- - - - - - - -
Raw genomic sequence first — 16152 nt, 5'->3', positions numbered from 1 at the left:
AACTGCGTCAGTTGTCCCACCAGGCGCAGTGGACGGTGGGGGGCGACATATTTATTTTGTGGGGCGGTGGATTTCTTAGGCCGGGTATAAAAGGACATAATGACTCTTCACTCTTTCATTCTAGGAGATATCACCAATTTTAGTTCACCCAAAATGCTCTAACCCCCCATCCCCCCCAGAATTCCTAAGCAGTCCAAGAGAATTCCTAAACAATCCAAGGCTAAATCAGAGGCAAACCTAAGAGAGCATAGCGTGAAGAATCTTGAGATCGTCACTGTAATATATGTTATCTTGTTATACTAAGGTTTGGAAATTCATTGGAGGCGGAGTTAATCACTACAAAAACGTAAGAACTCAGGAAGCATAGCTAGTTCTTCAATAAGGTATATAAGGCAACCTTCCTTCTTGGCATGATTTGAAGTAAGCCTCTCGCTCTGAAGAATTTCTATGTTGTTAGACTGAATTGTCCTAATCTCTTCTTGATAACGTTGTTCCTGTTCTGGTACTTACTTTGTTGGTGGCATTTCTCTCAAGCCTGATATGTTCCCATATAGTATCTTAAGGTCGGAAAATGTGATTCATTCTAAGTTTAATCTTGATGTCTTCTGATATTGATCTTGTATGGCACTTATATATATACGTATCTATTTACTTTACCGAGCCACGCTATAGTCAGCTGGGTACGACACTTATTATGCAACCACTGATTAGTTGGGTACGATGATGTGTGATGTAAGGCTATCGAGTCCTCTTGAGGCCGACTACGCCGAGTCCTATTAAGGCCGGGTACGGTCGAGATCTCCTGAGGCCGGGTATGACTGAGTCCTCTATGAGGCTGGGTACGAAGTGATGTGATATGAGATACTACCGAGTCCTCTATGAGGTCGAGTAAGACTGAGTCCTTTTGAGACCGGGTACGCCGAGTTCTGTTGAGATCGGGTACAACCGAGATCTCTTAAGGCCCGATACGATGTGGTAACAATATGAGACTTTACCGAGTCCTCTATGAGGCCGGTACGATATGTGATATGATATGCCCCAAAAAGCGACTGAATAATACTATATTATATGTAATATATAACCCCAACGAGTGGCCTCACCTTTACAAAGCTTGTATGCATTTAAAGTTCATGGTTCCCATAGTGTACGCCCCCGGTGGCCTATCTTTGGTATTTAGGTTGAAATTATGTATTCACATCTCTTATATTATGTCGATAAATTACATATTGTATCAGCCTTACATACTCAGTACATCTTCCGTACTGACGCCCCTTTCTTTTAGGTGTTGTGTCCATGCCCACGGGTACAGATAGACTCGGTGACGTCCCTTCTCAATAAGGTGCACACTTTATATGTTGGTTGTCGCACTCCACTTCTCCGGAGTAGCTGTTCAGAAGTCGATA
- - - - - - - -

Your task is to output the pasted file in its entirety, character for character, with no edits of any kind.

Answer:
Raw genomic sequence first — 16152 nt, 5'->3', positions numbered from 1 at the left:
AACTGCGTCAGTTGTCCCACCAGGCGCAGTGGACGGTGGGGGGCGACATATTTATTTTGTGGGGCGGTGGATTTCTTAGGCCGGGTATAAAAGGACATAATGACTCTTCACTCTTTCATTCTAGGAGATATCACCAATTTTAGTTCACCCAAAATGCTCTAACCCCCCATCCCCCCCAGAATTCCTAAGCAGTCCAAGAGAATTCCTAAACAATCCAAGGCTAAATCAGAGGCAAACCTAAGAGAGCATAGCGTGAAGAATCTTGAGATCGTCACTGTAATATATGTTATCTTGTTATACTAAGGTTTGGAAATTCATTGGAGGCGGAGTTAATCACTACAAAAACGTAAGAACTCAGGAAGCATAGCTAGTTCTTCAATAAGGTATATAAGGCAACCTTCCTTCTTGGCATGATTTGAAGTAAGCCTCTCGCTCTGAAGAATTTCTATGTTGTTAGACTGAATTGTCCTAATCTCTTCTTGATAACGTTGTTCCTGTTCTGGTACTTACTTTGTTGGTGGCATTTCTCTCAAGCCTGATATGTTCCCATATAGTATCTTAAGGTCGGAAAATGTGATTCATTCTAAGTTTAATCTTGATGTCTTCTGATATTGATCTTGTATGGCACTTATATATATACGTATCTATTTACTTTACCGAGCCACGCTATAGTCAGCTGGGTACGACACTTATTATGCAACCACTGATTAGTTGGGTACGATGATGTGTGATGTAAGGCTATCGAGTCCTCTTGAGGCCGACTACGCCGAGTCCTATTAAGGCCGGGTACGGTCGAGATCTCCTGAGGCCGGGTATGACTGAGTCCTCTATGAGGCTGGGTACGAAGTGATGTGATATGAGATACTACCGAGTCCTCTATGAGGTCGAGTAAGACTGAGTCCTTTTGAGACCGGGTACGCCGAGTTCTGTTGAGATCGGGTACAACCGAGATCTCTTAAGGCCCGATACGATGTGGTAACAATATGAGACTTTACCGAGTCCTCTATGAGGCCGGTACGATATGTGATATGATATGCCCCAAAAAGCGACTGAATAATACTATATTATATGTAATATATAACCCCAACGAGTGGCCTCACCTTTACAAAGCTTGTATGCATTTAAAGTTCATGGTTCCCATAGTGTACGCCCCCGGTGGCCTATCTTTGGTATTTAGGTTGAAATTATGTATTCACATCTCTTATATTATGTCGATAAATTACATATTGTATCAGCCTTACATACTCAGTACATCTTCCGTACTGACGCCCCTTTCTTTTAGGTGTTGTGTCCATGCCCACGGGTACAGATAGACTCGGTGACGTCCCTTCTCAATAAGGTGCACACTTTATATGTTGGTTGTCGCACTCCACTTCTCCGGAGTAGCTGTTCAGAAGTCGATA